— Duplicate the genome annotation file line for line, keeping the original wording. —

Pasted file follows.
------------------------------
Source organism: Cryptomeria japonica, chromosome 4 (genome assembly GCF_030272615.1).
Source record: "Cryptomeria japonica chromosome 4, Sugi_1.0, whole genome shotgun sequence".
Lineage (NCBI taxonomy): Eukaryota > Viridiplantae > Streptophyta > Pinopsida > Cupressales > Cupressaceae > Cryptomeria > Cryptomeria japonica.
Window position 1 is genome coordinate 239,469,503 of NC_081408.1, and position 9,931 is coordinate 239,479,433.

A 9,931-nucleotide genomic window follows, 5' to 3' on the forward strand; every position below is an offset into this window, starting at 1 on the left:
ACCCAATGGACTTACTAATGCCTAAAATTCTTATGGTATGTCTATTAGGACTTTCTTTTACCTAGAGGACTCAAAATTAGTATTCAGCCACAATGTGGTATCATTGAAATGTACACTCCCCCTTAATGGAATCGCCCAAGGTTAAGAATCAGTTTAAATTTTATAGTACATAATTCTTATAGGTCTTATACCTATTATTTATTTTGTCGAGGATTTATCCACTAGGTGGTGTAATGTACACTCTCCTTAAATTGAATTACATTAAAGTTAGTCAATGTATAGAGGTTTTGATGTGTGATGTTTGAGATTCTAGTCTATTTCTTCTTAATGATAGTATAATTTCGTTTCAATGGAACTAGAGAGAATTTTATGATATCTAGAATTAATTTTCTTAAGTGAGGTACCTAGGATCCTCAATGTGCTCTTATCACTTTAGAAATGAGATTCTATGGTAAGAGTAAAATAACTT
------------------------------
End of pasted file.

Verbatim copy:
Source organism: Cryptomeria japonica, chromosome 4 (genome assembly GCF_030272615.1).
Source record: "Cryptomeria japonica chromosome 4, Sugi_1.0, whole genome shotgun sequence".
Lineage (NCBI taxonomy): Eukaryota > Viridiplantae > Streptophyta > Pinopsida > Cupressales > Cupressaceae > Cryptomeria > Cryptomeria japonica.
Window position 1 is genome coordinate 239,469,503 of NC_081408.1, and position 9,931 is coordinate 239,479,433.

A 9,931-nucleotide genomic window follows, 5' to 3' on the forward strand; every position below is an offset into this window, starting at 1 on the left:
ACCCAATGGACTTACTAATGCCTAAAATTCTTATGGTATGTCTATTAGGACTTTCTTTTACCTAGAGGACTCAAAATTAGTATTCAGCCACAATGTGGTATCATTGAAATGTACACTCCCCCTTAATGGAATCGCCCAAGGTTAAGAATCAGTTTAAATTTTATAGTACATAATTCTTATAGGTCTTATACCTATTATTTATTTTGTCGAGGATTTATCCACTAGGTGGTGTAATGTACACTCTCCTTAAATTGAATTACATTAAAGTTAGTCAATGTATAGAGGTTTTGATGTGTGATGTTTGAGATTCTAGTCTATTTCTTCTTAATGATAGTATAATTTCGTTTCAATGGAACTAGAGAGAATTTTATGATATCTAGAATTAATTTTCTTAAGTGAGGTACCTAGGATCCTCAATGTGCTCTTATCACTTTAGAAATGAGATTCTATGGTAAGAGTAAAATAACTT